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The series was developed to provide readers with a selection of the seminal texts that have contributed to the development of our understanding of the history muscle relaxant blood pressure shallaki 60 caps mastercard, theory spasms esophagus problems buy 60caps shallaki with mastercard, and practice of conservation yellow muscle relaxant 563 order shallaki without prescription. The first volume yorkie spasms cheap shallaki uk, Historical and Philosophical Issues in the Conservation of Cultural Heritage, was published in 1996 and is now in its fourth printing. It was followed by Issues in the Conservation of Paintings in 2004, Issues in the Conservation of Photographs in 2010, and Changing Views of Textile Conservation in 2011. Our work has focused on site conservation and management, which includes documentation and recording; diagnostic research and assessment; the development, testing, and implementation of conservation treatments and strategies; and training and dissemination. It is therefore fitting that the newest book in our Readings in Conservation series should explore the history and development of archaeological site conservation and management. The readings in this volume, thoughtfully edited by Sharon Sullivan and Richard Mackay, range from classic texts to the most recent xi readings in conservation scholarship. We are extremely grateful to Sharon and Richard, who have both been exceptional colleagues and partners for many years. Their professionalism and dedication to this project have resulted in this important, comprehensive volume. Archaeological sites are among the oldest and most evocative evidence of our shared cultural heritage. We hope that the readings and commentary presented in Archaeological Sites: Conservation and Management will be of benefit to students as well as to professionals working to preserve these precious places. Whalen Director the Getty Conservation Institute xii Preface the process of archaeology is essentially destructive; excavation irrevocably changes the nature and context of the site and the excavated data, and the resulting exposure of fabric and artifacts can accelerate their deterioration and decay. By its very nature most archaeological investigation gives rise to an inherent conflict between the practice of archaeology, requirements for physical conservation of fabric, and, often, the cultural values other than archaeological ones that are associated with particular sites. Archaeologists may therefore be regarded as having an ethical responsibility to care for and conserve the sites they put at risk through excavation. Understanding the development of archaeological conservation as a discipline consequently involves considering a combination of historical antecedents and relatively recent contemporary practice. The Getty Conservation Institute Readings in Conservation series collects and publishes texts that have been influential in the development of thinking about the conservation of cultural heritage. The aim of the series is to provide an important resource for students and professionals in heritage conservation and allied fields. This volume in the series addresses key issues in the conservation and management of archaeological sites from both a historical and a contemporary perspective. We have chosen readings from a wide range of potential texts that we regard as contributing substantively to an understanding of the development of modern archaeological site conservation and management. The selected readings include texts that have proved seminal or that outline significant processes, issues, or methodologies with clarity, either through review and discussion or through the provision of a pertinent example. Choices have been made so as to offer a broad spectrum of site types, broad geographic coverage, and diversity in language and cultural context. In addition, individual texts have been assessed in relation to their philosophical and methodological content or specific techniques. It is hoped that this approach will increase xiii readings in conservation the appeal and application of the volume, even if it has been necessary to omit other well-known works discussing similar sites or covering exemplar controversies. The term archaeological site is commonly used in the literature to refer to a place (or locus) in which evidence of past human activity is preserved, encompassing elements or objects of cultural heritage value, and at which archaeology has played a role in the discovery, identification, and/or study of these cultural values. Archaeological sites range in scope and time from ancient human remains and subtle traces of early human occupation to spectacular rock art and the major iconic monuments of entire civilizations. They include industrial complexes, the remains of massive infrastructure, underwater sites, and places of conflict. The volume engages with this very broad spectrum of archaeological places, considering both individual sites and the archaeological resource itself. The term cultural heritage values is generally taken to mean the values of a site that make it worthy of conservation; in other words, the attributes that are seen as valuable by one or more cultural groups. The historical, aesthetic, and scientific values of archaeological sites have long been recognized, but more recently their social or spiritual values in a range of cultures have also received recognition. The extent to which a site possesses these values determines its cultural significance. Taking this definition as a starting point, the readings in this volume deal with a wide range of issues relevant to the conservation of archaeological sites. We include under the above definition of conservation what we have termed physical conservation-prevention of physical deterioration, in situ conservation of remains, conservation of excavated artifacts, and stabilization and/or repair of excavated features and related issues.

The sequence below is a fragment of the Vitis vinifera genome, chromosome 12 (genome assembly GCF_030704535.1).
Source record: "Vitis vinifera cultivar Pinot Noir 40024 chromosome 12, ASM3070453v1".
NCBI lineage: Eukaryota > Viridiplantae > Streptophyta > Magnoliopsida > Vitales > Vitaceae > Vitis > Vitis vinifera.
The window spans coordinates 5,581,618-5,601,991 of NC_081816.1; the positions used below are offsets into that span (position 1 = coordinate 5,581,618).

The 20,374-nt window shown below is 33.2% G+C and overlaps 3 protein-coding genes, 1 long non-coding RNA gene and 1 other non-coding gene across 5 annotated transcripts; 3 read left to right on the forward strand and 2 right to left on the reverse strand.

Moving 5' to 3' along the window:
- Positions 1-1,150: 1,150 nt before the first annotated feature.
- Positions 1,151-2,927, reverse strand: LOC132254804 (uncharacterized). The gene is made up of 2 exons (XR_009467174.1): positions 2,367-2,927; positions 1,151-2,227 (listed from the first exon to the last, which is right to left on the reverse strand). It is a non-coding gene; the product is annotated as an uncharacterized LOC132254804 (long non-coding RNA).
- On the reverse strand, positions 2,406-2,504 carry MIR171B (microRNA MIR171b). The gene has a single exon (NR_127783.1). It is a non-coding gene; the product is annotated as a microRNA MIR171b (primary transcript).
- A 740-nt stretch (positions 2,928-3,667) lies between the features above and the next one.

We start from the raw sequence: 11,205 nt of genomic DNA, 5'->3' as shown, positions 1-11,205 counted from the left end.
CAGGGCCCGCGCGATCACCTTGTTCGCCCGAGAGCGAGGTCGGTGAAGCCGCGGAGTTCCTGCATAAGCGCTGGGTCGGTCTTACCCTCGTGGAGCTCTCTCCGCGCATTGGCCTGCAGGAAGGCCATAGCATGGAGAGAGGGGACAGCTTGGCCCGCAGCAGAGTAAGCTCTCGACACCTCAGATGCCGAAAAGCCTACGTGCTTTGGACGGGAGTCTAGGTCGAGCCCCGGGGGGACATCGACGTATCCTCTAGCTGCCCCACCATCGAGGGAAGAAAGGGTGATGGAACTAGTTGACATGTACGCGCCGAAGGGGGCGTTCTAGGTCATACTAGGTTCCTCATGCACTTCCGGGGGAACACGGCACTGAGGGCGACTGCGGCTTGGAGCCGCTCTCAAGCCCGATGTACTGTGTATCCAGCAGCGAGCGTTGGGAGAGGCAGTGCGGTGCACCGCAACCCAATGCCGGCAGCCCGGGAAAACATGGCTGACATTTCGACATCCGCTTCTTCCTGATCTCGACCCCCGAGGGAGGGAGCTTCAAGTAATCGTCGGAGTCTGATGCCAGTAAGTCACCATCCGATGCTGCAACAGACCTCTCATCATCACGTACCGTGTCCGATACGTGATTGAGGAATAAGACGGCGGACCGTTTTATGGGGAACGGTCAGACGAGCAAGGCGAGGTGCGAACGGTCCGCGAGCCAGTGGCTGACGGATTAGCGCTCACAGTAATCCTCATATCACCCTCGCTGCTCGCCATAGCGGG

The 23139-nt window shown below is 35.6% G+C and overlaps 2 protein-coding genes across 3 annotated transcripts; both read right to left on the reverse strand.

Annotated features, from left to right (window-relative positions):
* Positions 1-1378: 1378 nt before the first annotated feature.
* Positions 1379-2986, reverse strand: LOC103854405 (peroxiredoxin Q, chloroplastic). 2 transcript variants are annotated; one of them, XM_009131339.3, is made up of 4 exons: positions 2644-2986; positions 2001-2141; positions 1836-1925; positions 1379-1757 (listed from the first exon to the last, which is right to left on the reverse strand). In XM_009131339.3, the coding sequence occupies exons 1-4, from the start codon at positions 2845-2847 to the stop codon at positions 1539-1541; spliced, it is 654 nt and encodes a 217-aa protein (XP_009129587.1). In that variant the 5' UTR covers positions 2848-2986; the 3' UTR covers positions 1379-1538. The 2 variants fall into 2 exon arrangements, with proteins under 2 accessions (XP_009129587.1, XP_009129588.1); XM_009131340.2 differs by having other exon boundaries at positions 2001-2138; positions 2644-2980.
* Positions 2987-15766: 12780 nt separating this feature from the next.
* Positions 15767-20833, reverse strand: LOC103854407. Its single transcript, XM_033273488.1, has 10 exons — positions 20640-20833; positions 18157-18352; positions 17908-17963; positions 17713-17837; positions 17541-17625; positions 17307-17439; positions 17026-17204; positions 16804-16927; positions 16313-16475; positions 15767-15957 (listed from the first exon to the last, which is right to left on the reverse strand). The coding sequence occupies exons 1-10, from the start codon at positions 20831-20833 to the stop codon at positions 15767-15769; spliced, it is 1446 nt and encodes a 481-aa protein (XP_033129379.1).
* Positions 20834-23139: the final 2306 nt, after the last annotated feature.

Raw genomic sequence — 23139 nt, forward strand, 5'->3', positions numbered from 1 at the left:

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A duplicate of this certificate shall be forwarded to the Central Prisoners of War Agency muscle relaxant parkinsons disease purchase 60caps shallaki visa. Law of armed conflict article 32 Prisoners of war who spasms while sleeping cheap shallaki 60caps, though not attached to the medical service of their armed forces spasms foot cheap shallaki 60caps without prescription, are physicians spasms after urinating order shallaki 60caps visa, surgeons, dentists, nurses or medical orderlies, may be required by the Detaining Power to exercise their medical functions in the interests of prisoners of war dependent on the same Power. They shall, however, receive as a minimum the benefits and protection of the present Convention, and shall also be granted all facilities necessary to provide for the medical care of, and religious ministration to prisoners of war. They shall also benefit by the following facilities in the exercise of their medical or spiritual functions: (a) They shall be authorized to visit periodically prisoners of war situated in working detachments or in hospitals outside the camp. For this purpose, the Detaining Power shall place at their disposal the necessary means of transport. For this purpose, Parties to the conflict shall agree at the outbreak of hostilities on the subject of the corresponding ranks of the medical personnel, including that of societies mentioned in Article 26 of the Geneva Convention for the Amelioration of the Condition of the Wounded and Sick in Armed Forces in the Field of August 12, 1949. Such authorities shall afford them all necessary facilities for correspondence relating to these questions. None of the preceding provisions shall relieve the Detaining Power of its obligations with regard to prisoners of war from the medical or spiritual point of view. They shall enjoy the necessary facilities, including the means of transport provided for in Article 33, for visiting the prisoners of war outside their camp. They shall be free to correspond, subject to censorship, on matters concerning their religious duties with the ecclesiastical authorities in the country of detention and with international religious organizations. For this purpose, they shall receive the same treatment as the chaplains retained by the Detaining Power. This appointment, subject to the approval of the Detaining Power, shall take place with the agreement of the community of prisoners concerned and, wherever necessary, with the approval of the local religious authorities of the same faith. Prisoners shall have opportunities for taking physical exercise, including sports and games and for being out of doors. Such officer shall have in his possession a copy of the present Convention; he shall ensure that its provisions are known to the camp staff and the guard and shall be responsible, under the direction of his government, for its application. Prisoners of war, with the exception of officers, must salute and show to all officers of the Detaining Power the external marks of respect provided for by the regulations applying in their own forces. Officer prisoners of war are bound to salute only officers of a higher rank of the Detaining Power; they must, however, salute the camp commander regardless of his rank. Law of armed conflict article 40 the wearing of badges of rank and nationality, as well as of decorations, shall be permitted. Regulations, orders, notices and publications of every kind relating to the conduct of prisoners of war shall be issued to them in a language which they understand. Every order and command addressed to prisoners of war individually must likewise be given in a language which they understand. Titles and ranks which are subsequently created shall form the subject of similar communications. The Detaining Power shall recognize promotions in rank which have been accorded to prisoners of war and which have been duly notified by the Power on which these prisoners depend. Supervision of the mess by the officers themselves shall be facilitated in every way. Supervision of the mess by the prisoners themselves shall be facilitated in every way. Account shall always be taken of the climatic conditions to which the prisoners of war are accustomed and the conditions of transfer shall in no case be prejudicial to their health. The Detaining Power shall supply prisoners of war during transfer with sufficient food and drinking water to keep them in good health, likewise with the necessary clothing, shelter and medical attention. The Detaining Power shall take adequate precautions especially in case of transport by sea or by air, to ensure their safety during transfer, and shall draw up a complete list of all transferred prisoners before their departure. If the combat zone draws closer to a camp, the prisoners of war in the said camp shall not be transferred unless their transfer can be carried out in adequate conditions of safety, or if they are exposed to greater risks by remaining on the spot than by being transferred. Such notifications shall be given in time for them to pack their luggage and inform their next of kin. The weight of such baggage may be limited, if the conditions of transfer so require, to what each prisoner can reasonably carry, which shall in no case be more than twenty-five kilograms per head.